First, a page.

Highly anticipated is an understatement for the release of Vampire Weekend's third studio album, released May 14. The 12 track collection explores different themes of wisdom and mortality while incorporating specific musical details that build off the band's original sound while taking a mature direction in their compositions.

The band's last album, "Contra," released Jan. of 2010, received critical acclaim at the time but pales in comparison to "Modern Vampires In The City." Their use of pop and synth was creative and clever in "Contra," but muddled the acoustic foundations and made the piece more of a collection of singles rather than a full album. "Modern Vampires" still plays with technology but stays limited to choruses and bridges, allowing songs to completely capture and emphasize the album's overall themes of the inevitability of death and the struggles of affection.

"Step" and "Diane Young" are the first singles off "Modern Vampires," featured as a double release on the band's Youtube account in the form of lyric videos. The songs juxtaposed debut was initially ironic due to the two songs completely different natures. "Step," a much slower, softer-sounding harmony in no way mirrors "Diane Young" and its fast-paced, manipulation of pitches, yet the two songs gave fans a formal introduction to the bands more developed sound. Both songs act as a continuation of the unique qualities that make Vampire Weekend the band that indie music fans love, but contain a new, softer base that has been neglected in their previous works.

When examining the lyrics of each song, it's apparent where these four New York natives get their musical influence. Following the lyrical footsteps of fellow New Yorkers Simon & Garfunkel, Ezra Koenig and Rostam Batmanglij, lead singer/guitarist and keyboardist/guitarist/backup vocals respectively, wrote the majority of the lyrics in a poetic, literary-appealing way. Their verses feature metaphors and alliteration, like in the song "Step" where Koenig croons, "snow falling slow to the sound of the master." These quirky uses of literary characteristics make their lyrics more like poetry, where listeners can pull apart certain lines and discover the genius that lies within the music.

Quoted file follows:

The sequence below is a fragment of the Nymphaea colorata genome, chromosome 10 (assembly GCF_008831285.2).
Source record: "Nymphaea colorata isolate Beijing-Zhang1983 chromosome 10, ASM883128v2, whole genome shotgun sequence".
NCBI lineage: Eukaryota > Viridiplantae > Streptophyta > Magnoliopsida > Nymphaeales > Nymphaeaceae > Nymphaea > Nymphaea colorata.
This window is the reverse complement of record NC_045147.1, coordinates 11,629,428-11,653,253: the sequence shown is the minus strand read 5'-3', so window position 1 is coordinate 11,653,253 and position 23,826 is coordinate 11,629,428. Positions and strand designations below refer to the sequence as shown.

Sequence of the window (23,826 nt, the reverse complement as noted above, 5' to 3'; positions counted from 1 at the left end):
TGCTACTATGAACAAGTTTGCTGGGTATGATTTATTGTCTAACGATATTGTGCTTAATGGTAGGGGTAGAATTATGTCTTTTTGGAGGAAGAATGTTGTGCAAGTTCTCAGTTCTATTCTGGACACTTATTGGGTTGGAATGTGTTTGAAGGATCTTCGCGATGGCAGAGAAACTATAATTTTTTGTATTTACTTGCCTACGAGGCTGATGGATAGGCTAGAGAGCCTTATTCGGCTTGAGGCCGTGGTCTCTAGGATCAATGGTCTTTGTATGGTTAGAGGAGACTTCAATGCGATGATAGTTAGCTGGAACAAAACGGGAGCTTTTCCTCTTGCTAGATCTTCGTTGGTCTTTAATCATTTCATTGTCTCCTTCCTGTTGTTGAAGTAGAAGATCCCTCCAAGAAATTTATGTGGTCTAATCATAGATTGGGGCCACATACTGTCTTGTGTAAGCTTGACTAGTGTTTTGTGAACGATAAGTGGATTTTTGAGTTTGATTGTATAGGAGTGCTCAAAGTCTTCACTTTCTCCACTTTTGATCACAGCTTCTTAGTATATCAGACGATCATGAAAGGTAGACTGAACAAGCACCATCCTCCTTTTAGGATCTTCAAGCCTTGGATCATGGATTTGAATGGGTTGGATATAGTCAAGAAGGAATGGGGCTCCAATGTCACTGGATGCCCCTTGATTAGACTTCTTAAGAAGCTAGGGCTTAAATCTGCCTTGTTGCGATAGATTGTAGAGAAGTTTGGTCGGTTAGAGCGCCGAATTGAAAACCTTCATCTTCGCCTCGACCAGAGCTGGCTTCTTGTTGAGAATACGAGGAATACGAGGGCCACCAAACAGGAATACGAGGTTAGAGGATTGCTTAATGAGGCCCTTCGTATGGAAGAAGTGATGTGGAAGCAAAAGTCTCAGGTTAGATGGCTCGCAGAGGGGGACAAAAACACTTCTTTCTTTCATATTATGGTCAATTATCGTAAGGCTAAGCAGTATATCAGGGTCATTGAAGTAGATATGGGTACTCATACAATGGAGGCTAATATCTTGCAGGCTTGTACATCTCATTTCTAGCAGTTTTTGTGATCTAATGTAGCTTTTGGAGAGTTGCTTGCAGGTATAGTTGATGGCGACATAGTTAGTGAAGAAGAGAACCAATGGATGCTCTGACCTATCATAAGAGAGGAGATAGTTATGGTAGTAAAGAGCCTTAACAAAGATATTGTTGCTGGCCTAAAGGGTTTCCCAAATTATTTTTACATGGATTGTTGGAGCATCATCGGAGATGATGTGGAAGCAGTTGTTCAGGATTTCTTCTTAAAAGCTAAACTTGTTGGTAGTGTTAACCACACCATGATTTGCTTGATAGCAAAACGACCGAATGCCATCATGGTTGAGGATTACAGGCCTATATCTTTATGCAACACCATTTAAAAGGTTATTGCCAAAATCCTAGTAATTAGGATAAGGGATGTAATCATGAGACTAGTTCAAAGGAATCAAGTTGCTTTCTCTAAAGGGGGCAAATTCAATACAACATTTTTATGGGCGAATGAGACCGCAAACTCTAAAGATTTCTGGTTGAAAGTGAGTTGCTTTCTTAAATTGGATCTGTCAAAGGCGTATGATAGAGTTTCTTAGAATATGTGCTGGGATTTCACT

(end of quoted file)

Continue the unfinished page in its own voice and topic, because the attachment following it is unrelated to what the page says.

Whether the album was developed with the intent to please already fans or create new ones, it does not matter. Any fan of music would be intrigued by the profound commentary on the themes that are echoed throughout the track list. Most music, if not all, revolves around love: what is love and how does one find it? What makes Vampire Weekend's analysis different is the way they express it; not plainly or restricted, yet with an open interpretation that anyone can advocate for. As seen in the song "Finger back," Keonig croons "Everybody wants you, but baby you are mine / And baby you're not anybody's fool." Additionally, "Step" provides for an interesting perspective on years passing by, "wisdom's a gift but you trade it for youth / age is an honor, it's still not the truth." Both these lyrics can mean different things to different people, but neither can be called invalid or irrelevant.

Stand out pieces on the album include "Don't Lie," the only ballad like song among all twelve. A small collection of string instruments accompany an old-fashioned piano while Koenig's sings over a wide range. This song exemplifies the new direction Vampire Weekend aimed for, where they artfully deconstructed what could've been an obnoxious tune to a harmonious melody. "Ya Hey," released as the second single off the album, is sure to resonate with "Contra" fans. The experimental tune keeps a steady beat even with the use of pitch variations and quirky microphone manipulations.

Closing the album is a barely two-minute song entitled "Young Lion." With only one line, "You take your time, young lion," the song itself is not extremely complex, but creates an aura of safety, almost as if it were extinguishing the fire and flames that the album created. This type of song most frequents introductions to albums as the first song heard, but the placement of this tune at the finality of the album acts as a closing sequence to a great film or the falling action to a great novel.

In many ways, "Young Lion" sums up Vampire Weekend's whole experience with this album. "Take your time" could easily be referring to the two plus years it took the four members to produce this album. "Young Lion" could allude to the fact that these twenty-somethings still have the strength and potential to make something great. But in the end, with lyric dissection aside, "Modern Vampires of the City" showcases all that great artists in this day and age can be: entertaining and experimental.